Each recorded discourse therefore begins with the indicator/disclaimer, Evam me sutam -- "Thus have I heard." The teachings were passed down within the monastic community following a well-established oral tradition. By about 100 BCE the Tipitaka was first fixed in writing in Sri Lanka by Sinhalese scribe-monks.

Of course, it can never be proven that the Pali canon contains the actual words uttered by the historical Buddha (and there is ample evidence to suggest that much of the canon does not). The wisdom the canon contains has nevertheless served for centuries as an indispensable guide for millions of followers in their quest for enlightenment or awakening from delusion and dream-like suffering.

Many students of Theravada find that learning the Pali language -- mainly just a little bit here and there -- greatly deepens their understanding of the Buddha's path of practice toward the realization of nirvana in this very life.
A brief summary of the Buddha's Teachings

What follows is a brief synopsis of some of the key teachings of Theravada Buddhism, leaving out a great deal, but leaving in enough that even this much will be enough to get one started on the way of investigation and exploration.

Shortly after his great awakening, the Buddha ("the Awakened One") delivered his first discourse, in which he laid out the essential framework upon which all later teachings were based. It consists of the Four Noble Truths, four fundamental principles of nature (Dharma) that emerged from the Buddha's penetrating assessment of the human (and deva) condition that serve to define the entire scope of Buddhist practice.

These ennobling truths are not fixed dogmatic principles, but living experiences to be explored individually in the heart of the sincere spiritual seeker:
  • 1. The Noble Truth of [the Truth of] dukkha (disappointment, unsatisfactoriness, suffering, distress): life is fundamentally fraught with unsatisfactoriness and disappointment of every description.
  • 2. The Noble Truth of the Cause of dukkha: the cause of our dissatisfaction is craving (tanha) in all its forms.
  • 3. The Noble Truth of the Cessation of dukkha: an end to all that unsatisfactoriness can be found through the relinquishment and abandonment of craving.
  • 4. The Noble Truth of the Path leading to the cessation of dukkha: there is a way of achieving the end of all unsatisfactoriness, namely the Noble Eightfold Path.
To each of these Four Noble Truths the Buddha prescribed a specific task the practitioner can carry out: the first Noble Truth is to be comprehended; the second abandoned; the third realized; the fourth developed.

The full realization of the third Noble Truth paves the way for the direct penetration (personal experience) of nirvana, the transcendent freedom (liberation, deliverance, emancipation, release, moksha) that stands as the final goal of all of the Buddha's varied teachings.

The ultimate Noble Truth -- the Path -- contains a prescription for the relief of all unhappiness and for our directly experienced release, once and for all, from the painful and wearisome cycle of rebirth and death (samsara) to which -- through our own ignorance (avijja) of the Four Noble Truths -- we have been bound for countless aeons. CONTINUED IN PART 2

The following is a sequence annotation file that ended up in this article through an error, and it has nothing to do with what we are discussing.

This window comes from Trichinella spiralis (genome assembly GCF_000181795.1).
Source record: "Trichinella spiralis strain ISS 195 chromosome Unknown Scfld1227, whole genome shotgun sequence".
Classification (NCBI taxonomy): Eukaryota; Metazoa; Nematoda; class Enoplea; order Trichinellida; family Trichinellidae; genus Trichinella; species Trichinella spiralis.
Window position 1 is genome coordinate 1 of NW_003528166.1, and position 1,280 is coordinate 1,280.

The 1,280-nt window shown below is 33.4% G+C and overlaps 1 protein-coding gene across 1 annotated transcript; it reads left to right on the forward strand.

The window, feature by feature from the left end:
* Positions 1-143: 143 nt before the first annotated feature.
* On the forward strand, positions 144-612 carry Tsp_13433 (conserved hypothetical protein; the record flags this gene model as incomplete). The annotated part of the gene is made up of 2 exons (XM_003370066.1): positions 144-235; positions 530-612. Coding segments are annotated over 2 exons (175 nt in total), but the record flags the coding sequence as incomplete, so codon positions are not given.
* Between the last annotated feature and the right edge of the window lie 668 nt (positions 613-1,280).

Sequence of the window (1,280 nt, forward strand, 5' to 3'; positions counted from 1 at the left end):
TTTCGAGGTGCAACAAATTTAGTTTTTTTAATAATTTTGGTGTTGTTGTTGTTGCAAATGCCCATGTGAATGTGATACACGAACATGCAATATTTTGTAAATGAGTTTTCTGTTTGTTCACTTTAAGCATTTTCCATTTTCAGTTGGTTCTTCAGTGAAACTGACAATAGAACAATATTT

Monday, March 28, 2016

UPDATE: Host Mike leaving "Loveline" (audio)

Wisdom Quarterly; Mike Catherwood on Kevin and Bean Show (, 3-23-16)

Soon-to-be former "Loveline" co-host Mike Catherwood went on the morning drive to do some 'splaining on March 23rd at about 9:00 am. He gave a long-form answer to why he's leaving.
  • Still on KABC AM
    UPDATE: On Wednesday, March 23, 2016, Mike went on the morning drive "Kevin and Bean Show" (KROQ 106.7 FM), where he began his radio career, to explain just why he's leaving and what it means for "Loveline." Listen to the podcast (below) or on iTunes. It seems contractual obligations will keep him on Dr. Drew's early afternoon KABC 790 AM talk show, Los Angeles. Mike and Drew recently had Insane Clown Posse on the show.
Gathering of the Juggalos: Mike, Violent J, Drew, Shaggy 2 Dope (
Dr. Drew Midday Live with Mike Catherwood
We're AM hosts.

      Microsoft's racist A.I. robot, "Tay"

      Dave Gershgorn (Popular Science, March 24, 2016); Crystal Quintero, CC Liu, Wisdom Quarterly
      A Twitter chat robot gone racist and sexist and hateful? Timeline of A.I. on Telegraph
      Altwork station
      I was programmed to be a shy introverted millennial.
      Here's how we prevent the NEXT racist robot. But is the consequence of poor training.

      It took less than 24 hours and 90,000 tweets for Tay, Microsoft's A.I. chat robot, to start generating racist, genocidal (pro-Hitler) replies on Twitter.
      The she-bot has ceased tweeting, and Microsoft considers Tay a failed experiment.

      In a statement to Popular Science, a Microsoft spokesperson wrote that Tay's responses were caused by "a coordinated effort by some users to abuse Tay’s commenting skills."

      The bot, which had no consciousness, obviously learned those words from some data that she was trained on.

      Tay did reportedly have a "repeat after me" function, but some of the most racy tweets were generated inside Tay's transitive mind (as artificial intelligence simulates thinking).
      Life after Tay
      Tay likes Trump, but in a post-racist world...
      However, Tay is not the last chatbot that will be pushed on the Internet at large. For artificial intelligence (A.I.) to be fully realized, it needs to learn constraint (intentional restraint, willed self-control) and social boundaries much the same way compassionate humans do.

      Mark Riedl, an artificial intelligence researcher at Georgia Tech, thinks that stories hold the answer:

      "When humans write stories, they often exemplify the best about their culture," Riedl told Popular Science. More

      Inside [FBI-funded] Facebook's Artificial Intelligence Lab
      Google's AlphaGo A.I. defeats world champion at the game of Go